Today the Melbourne International Animation Festival begins at ACMI and there is one part of the program that I am very excited about and really looking forward to seeing. Every year the MIAF has at least one retrospective on animation history, and this year they have chosen one of my favourite studios from the golden age of animation in UPA. I have previously made posts about UPA, which you can find here.
There are three different programs for UPA, with the first being next Friday evening. The first one features the cartoons Blues Patterns, Outlaws, Mr Charmley Greet A Lady, Be Quiet, Kind, And Gentle, The Lost Duchess, Madeline, The Jaywalker, Bringing Up Mother, The Wonder Gloves, Christopher Crumpet, and Rooty Toot Toot. Of these I have only seen Madeline, Christopher Crumpet and Rooty Toot Toot, so it should be an interesting evening.
Program 2 is on Saturday evening and features some of the more well-known UPA cartoons as well as some of their earliest work. Hell Bent For Election was the first UPA cartoon made, directed by Warner Bros. Chuck Jones as a favour to the fledgling studio, it was made to help re-elect Franklin Roosevelt as president of the USA. Brotherhood of Man is another industrial cartoon made for the auto workers union to help ease the desegregation of that industry. It seems quite strange today that some people needed a film to tell them that black and white people could live and work together. Flat Hatting was made for the US Navy (I think) as an instructional film of what not to do for the pilots. Then there are the classic commercial cartoons they made such as The Magic Fluke, starring the Fox and the Crow, Gerald McBoing Boing, one of my all-time favourites, The Unicorn In The Garden, Fudget’s Budget and the interesting and gloomy The Tell Tale Heart. I have seen all of these films with the except of Flat Hatting and Fudget’s Budget, but it will be the first time I have seen any of these on the big screen, which I am really looking forward to.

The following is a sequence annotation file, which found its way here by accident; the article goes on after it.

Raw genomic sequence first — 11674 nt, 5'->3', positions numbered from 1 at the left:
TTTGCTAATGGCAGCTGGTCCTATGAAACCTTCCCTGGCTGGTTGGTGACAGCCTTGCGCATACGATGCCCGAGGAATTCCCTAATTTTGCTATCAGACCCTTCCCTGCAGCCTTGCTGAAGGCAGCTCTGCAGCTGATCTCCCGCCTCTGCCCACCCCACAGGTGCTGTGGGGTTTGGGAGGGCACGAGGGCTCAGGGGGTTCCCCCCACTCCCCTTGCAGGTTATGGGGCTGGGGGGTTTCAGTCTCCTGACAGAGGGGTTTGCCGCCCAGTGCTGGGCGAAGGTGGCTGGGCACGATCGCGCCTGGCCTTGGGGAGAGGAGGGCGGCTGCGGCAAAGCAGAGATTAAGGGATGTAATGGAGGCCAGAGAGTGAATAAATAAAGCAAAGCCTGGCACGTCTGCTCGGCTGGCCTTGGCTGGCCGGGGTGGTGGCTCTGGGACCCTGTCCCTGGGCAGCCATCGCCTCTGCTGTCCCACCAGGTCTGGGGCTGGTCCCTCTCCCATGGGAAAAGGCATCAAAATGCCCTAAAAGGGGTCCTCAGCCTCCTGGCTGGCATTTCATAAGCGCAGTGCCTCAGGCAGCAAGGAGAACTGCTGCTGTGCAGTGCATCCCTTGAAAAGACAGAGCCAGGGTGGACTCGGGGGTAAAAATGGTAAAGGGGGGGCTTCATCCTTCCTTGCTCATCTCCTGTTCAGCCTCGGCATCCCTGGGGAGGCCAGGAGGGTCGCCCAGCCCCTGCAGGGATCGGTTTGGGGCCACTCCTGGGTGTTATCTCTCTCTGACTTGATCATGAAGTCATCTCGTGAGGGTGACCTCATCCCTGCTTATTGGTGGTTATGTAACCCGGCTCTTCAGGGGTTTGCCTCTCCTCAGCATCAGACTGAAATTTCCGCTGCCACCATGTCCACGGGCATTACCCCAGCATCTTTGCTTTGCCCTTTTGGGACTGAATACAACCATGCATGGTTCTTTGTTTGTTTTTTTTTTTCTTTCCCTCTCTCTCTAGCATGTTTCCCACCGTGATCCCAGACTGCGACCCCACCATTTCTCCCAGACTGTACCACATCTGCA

Program 3 is on Saturday afternoon and features UPA’s only really well-known character in Mr Magoo. This is a good cross-section of Magoo’s theatrical cartoons and features The Ragtime Bear, his first cartoon, Trouble Indemnity, Barefaced Flatfoot, Hotsy Footsy, Magoo Express and When Magoo Flew.
All in all it promises to be a very good time and I cannot wait to go. More information can be found at the MIAF website.